Extremists are the Tail of the Dog
The Charlie Hebdo shooting that resulted in the death of twelve people is big news for the moment. Part of the coverage I have seen, heard or read about centers on how the gunmen are not true practitioners of Islam. I disagree.
The gunmen do not represent all Muslims, but they are Muslims.
I hear the same thing said by Christians regarding hate groups such as the Westboro Baptist Church not being true Christians. I disagree.
The Westboro Baptist Church does not represent all Christians, but they are Christian.
I hear the same thing said about Catholic priests who have been caught in child sex scandals not being true Catholics. I disagree.
The Catholic priests are not representative of all Catholic priests, but they are Catholic.
In all of these cases, and many more, the extremists of the religion are not representative of the average members of that same religion. The overwhelming majority of Muslims do not commit acts of terror. Many Christians do not support the Westboro Baptist Church. Few Catholic priests are pedophiles.
There are members in every group who represent an extreme of some sort. Some of these extremes are embodiments of the worst in humanity, and some of these extremes show us just how wonderful we can be to each other. Muslims, Christians, Catholics, Hindu, Jews, Buddhists, and the members of all religions have their extremists. Both the good ones and the bad.
Atheists are no different in this regard. We have our extremists as well. Some are people that I look up to, and others say things that make my skin crawl in repulsion. Yet if an atheist commits a horrible crime I would never say “Well that person is not a true atheist.”
That just would not make sense. You are an atheist if you do not believe in gods. Whether you are a noble and good person or a disgusting monster of a human being does not change the fact that you are still an atheist. The only way that I can claim that another person is not an atheist is if that other person declared to me that they believe in a god.
With the practice of any religion we do not have such a clear cut way of knowing if someone is truly what they claim to be. The reason is simple for this: all religions are rituals practiced in support of a mythos. Since all mythos are fictions to begin with then either no one belongs to any religion, or anyone can claim to be a member of any religion that they wish to belong to.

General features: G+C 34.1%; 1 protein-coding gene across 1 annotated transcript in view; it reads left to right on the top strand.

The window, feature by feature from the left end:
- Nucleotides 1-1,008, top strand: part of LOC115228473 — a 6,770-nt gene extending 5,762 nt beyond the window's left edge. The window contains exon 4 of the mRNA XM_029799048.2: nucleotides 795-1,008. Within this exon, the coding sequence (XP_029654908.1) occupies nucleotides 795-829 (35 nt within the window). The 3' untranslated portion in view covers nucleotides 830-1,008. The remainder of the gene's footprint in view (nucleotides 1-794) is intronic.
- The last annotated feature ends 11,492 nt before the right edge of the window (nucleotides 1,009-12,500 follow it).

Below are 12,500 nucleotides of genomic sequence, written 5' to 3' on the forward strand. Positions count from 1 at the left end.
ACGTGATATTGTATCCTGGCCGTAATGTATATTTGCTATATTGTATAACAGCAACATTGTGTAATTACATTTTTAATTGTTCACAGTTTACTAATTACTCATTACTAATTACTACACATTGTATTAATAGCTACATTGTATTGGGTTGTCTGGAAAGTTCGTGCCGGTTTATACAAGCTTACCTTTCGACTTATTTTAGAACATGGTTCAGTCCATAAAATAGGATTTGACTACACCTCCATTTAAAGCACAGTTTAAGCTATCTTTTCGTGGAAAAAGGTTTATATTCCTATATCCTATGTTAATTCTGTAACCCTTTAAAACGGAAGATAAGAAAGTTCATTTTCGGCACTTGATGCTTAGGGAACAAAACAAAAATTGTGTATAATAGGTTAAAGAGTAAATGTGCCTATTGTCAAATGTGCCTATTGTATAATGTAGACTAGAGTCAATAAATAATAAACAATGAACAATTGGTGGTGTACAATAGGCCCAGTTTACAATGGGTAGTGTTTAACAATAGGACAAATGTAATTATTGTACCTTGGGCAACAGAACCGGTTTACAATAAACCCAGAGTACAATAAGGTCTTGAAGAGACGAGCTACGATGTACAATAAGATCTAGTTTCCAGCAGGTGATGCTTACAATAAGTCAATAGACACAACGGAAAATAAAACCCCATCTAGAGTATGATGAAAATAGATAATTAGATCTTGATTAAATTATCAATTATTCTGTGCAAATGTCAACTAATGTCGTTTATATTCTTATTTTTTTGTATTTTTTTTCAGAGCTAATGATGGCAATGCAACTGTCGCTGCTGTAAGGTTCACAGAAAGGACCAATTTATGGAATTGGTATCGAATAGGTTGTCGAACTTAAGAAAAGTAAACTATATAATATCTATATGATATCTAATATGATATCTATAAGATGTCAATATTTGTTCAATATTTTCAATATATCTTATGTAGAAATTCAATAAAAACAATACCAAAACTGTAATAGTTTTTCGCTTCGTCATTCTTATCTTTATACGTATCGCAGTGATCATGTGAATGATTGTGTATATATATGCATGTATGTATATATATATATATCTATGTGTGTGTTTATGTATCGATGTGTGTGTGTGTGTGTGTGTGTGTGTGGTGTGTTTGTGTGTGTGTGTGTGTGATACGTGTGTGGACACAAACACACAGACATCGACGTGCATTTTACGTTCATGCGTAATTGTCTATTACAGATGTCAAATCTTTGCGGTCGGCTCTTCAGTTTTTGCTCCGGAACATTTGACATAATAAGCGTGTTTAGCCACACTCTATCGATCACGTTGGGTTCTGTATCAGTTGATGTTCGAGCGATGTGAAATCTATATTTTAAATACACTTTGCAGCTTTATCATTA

Whether or not every member of a religion actually follows the teachings of the religion is irrelevant. Religions are centered upon a mythos, and anyone can interpret a mythos however they please to do so.
So when an extremist commits a horrible act in the name of a religion you may be able to argue that the extremist was not a very good practitioner of that religion, but you cannot simply exclude them from that religion. You cannot chop off the tail of the dog and claim that the discarded appendage is from another type of animal. That cognitive dissonance that results from the discomfort of realizing that bad people can belong to your sacred religion will not go away through dissociation.
If we want to prevent another tragedy like the Charlie Hebdo office shooting, and put an end to homophobic groups like the Westboro Baptist Church, and never have another child abused by a Catholic priest again the solutions will not come from dissociation. The solutions will come from owning these problems. These solutions will come from religious organizations admitting that they have people of evil in their ranks, and that those evil people worship the same gods being preached about to the rest of their followers.
Maybe then these religious organizations will admit to the harm that they can cause. Maybe then these mythical fictions will stop being spread. Maybe then we’ll start to see more real change for the better in this world.